A group of researchers from the Biomedical Research Center in Red de Enfermedades Raras is developing a new therapy against dystrophic epidermolysis bullosa. Their latest study demonstrates the effectiveness of genetic editing, opening the door to future clinical trials.
The researchers tested the treatment only on clinical models, for the time being. However, the first results are encouraging: editing has corrected more than 80% of the patients' cells. Consequently, it can be stated with sufficient confidence that it is safe and efficient. Two fundamental characteristics to test a new therapy on humans.
Dystrophic epidermolysis bullosa is an aggressive form of epidermolysis bullosa. The disease is rare and makes the skin fragile, always full of blisters and wounds. This exposes the patient to complications, including the formation of fibrosis. For this reason, the disease significantly reduces the quality of life of patients and their families. The study authors used CRISPR / Cas9 to correct patients' skin stem cells.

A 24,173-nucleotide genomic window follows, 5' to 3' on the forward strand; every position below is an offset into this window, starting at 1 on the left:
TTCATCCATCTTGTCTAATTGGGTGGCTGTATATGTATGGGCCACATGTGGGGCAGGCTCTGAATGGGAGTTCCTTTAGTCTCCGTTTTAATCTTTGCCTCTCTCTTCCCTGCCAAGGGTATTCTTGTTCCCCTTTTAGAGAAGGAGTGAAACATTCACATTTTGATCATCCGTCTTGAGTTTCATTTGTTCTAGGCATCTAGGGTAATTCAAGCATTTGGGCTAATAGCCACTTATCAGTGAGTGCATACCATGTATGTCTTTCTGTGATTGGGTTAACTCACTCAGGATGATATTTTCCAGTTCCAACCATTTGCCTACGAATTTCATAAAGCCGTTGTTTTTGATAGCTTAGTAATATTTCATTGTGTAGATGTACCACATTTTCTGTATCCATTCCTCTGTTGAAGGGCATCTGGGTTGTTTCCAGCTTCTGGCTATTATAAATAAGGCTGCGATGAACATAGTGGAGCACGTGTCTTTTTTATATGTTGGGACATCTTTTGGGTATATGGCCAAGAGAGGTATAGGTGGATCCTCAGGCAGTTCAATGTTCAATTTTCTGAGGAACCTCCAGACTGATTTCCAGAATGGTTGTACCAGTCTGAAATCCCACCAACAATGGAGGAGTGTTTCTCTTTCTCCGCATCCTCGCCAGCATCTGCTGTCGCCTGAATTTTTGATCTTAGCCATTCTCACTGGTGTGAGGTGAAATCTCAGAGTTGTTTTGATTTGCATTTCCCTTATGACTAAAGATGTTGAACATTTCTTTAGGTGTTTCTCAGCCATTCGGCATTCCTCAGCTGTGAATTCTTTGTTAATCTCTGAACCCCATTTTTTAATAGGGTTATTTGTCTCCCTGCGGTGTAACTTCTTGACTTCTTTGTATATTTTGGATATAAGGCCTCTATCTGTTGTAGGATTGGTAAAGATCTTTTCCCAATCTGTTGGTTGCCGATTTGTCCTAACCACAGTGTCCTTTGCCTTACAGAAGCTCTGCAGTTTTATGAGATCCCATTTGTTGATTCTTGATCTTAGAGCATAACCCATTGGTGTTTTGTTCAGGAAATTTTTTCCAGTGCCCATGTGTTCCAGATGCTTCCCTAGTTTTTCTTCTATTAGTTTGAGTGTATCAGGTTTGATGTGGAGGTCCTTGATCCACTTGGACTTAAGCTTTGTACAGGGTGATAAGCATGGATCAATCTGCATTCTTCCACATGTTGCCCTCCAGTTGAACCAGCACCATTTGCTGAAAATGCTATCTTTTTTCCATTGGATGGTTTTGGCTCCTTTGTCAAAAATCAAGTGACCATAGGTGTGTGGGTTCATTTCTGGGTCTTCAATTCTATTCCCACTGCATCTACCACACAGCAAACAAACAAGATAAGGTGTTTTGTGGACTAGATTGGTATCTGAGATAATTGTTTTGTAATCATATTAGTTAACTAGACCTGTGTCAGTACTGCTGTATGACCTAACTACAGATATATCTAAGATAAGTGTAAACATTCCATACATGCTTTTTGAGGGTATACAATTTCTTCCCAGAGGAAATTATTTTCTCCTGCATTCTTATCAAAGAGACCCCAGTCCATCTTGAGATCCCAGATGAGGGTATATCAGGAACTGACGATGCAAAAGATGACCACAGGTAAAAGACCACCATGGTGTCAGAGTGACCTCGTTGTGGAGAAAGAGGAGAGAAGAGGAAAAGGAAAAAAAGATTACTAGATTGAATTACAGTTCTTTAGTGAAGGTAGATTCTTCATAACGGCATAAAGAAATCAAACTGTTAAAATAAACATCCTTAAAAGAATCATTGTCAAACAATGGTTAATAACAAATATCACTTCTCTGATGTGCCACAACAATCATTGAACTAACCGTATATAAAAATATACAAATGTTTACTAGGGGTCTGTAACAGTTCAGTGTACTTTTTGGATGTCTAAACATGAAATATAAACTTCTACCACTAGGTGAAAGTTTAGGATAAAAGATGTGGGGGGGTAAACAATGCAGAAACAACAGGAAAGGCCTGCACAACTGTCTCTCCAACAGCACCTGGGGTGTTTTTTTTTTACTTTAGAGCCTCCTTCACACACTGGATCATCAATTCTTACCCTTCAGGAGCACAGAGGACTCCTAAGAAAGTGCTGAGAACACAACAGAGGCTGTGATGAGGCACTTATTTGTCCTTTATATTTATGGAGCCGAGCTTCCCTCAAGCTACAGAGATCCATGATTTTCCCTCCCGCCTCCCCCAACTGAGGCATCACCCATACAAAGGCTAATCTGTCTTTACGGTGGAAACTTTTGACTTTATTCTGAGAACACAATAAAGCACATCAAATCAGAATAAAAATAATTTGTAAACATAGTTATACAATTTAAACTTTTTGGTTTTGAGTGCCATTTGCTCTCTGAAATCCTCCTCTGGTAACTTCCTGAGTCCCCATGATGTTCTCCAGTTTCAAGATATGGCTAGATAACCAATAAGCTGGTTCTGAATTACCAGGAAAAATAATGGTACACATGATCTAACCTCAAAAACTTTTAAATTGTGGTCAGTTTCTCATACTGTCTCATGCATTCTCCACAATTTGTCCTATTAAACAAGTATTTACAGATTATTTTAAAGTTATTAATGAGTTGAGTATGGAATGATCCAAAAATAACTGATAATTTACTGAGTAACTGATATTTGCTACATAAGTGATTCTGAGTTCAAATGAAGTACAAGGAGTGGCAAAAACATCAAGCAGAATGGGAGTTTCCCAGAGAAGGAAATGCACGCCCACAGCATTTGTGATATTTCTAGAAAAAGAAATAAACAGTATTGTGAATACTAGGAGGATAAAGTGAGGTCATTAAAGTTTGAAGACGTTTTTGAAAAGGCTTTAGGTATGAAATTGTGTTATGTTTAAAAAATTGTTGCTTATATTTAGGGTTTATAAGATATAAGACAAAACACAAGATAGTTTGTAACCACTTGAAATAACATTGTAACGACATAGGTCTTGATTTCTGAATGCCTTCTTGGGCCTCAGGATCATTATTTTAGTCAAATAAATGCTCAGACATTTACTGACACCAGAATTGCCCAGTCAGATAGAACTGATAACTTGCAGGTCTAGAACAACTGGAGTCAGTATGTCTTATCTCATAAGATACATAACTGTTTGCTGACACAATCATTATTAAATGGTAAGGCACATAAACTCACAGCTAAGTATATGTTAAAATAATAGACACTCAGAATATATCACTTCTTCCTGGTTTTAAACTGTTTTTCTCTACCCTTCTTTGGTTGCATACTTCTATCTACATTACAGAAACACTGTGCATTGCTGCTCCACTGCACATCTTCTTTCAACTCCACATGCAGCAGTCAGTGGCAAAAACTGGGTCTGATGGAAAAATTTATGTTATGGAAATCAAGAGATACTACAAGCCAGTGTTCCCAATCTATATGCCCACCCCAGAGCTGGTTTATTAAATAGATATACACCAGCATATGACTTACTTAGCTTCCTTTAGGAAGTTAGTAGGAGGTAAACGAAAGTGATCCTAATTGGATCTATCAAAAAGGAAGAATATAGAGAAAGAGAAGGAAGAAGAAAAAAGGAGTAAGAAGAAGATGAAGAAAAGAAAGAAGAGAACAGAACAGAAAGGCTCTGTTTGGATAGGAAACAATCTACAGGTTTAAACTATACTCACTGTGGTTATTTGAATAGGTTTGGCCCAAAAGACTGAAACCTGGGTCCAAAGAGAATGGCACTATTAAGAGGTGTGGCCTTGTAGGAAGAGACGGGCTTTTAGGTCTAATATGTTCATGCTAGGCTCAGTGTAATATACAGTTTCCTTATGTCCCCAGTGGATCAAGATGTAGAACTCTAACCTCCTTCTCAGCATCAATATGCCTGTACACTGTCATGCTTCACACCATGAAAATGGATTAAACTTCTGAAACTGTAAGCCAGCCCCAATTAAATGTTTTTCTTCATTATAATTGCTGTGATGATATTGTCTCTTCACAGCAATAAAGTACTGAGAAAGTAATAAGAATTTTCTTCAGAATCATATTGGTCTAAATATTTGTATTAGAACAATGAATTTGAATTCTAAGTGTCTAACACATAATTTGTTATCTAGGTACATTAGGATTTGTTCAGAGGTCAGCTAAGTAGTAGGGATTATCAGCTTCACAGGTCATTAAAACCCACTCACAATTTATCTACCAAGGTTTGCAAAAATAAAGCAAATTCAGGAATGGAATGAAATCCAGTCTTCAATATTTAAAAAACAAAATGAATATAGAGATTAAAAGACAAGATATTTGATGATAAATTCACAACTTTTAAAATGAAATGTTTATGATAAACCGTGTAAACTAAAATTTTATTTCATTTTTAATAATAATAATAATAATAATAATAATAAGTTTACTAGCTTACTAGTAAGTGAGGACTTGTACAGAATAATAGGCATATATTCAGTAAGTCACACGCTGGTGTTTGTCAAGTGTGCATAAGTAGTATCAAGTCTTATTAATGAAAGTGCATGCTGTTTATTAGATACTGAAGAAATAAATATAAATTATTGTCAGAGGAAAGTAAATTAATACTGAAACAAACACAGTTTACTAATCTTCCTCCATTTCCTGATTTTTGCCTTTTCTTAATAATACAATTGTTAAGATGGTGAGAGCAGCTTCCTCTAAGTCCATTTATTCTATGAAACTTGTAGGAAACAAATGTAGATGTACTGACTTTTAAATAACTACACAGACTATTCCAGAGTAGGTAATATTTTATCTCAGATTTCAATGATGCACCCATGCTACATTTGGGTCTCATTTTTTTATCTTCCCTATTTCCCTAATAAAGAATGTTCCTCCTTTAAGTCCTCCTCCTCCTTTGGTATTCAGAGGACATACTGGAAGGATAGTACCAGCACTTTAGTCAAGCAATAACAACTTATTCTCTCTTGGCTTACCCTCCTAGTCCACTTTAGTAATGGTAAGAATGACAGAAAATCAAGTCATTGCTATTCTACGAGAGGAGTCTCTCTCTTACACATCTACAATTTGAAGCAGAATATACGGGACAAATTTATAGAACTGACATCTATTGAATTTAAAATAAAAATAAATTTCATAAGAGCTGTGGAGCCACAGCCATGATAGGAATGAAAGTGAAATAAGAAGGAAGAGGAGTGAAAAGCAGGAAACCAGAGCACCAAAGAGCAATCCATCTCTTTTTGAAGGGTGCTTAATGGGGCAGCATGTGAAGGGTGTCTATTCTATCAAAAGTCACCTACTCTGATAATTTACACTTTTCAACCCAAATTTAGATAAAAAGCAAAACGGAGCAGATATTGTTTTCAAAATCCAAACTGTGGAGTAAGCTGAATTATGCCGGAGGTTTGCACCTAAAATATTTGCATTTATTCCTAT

The correct stem cells produced healthy cells, free of the mutation that caused the disease. By transplanting the skin thus produced onto a patient, the entire tissue could gradually be regenerated. Or at least, this is what the preclinical models of the disease imply. The biggest problem with genetic editing with CRISPR / Cas9 was the lack of efficiency. This made it impossible to apply it in clinical therapies, for treatment on patients. Instead, the authors of the study showed a new approach, which could be more effective than editing with viral vectors. Now only the first patient trials are missing.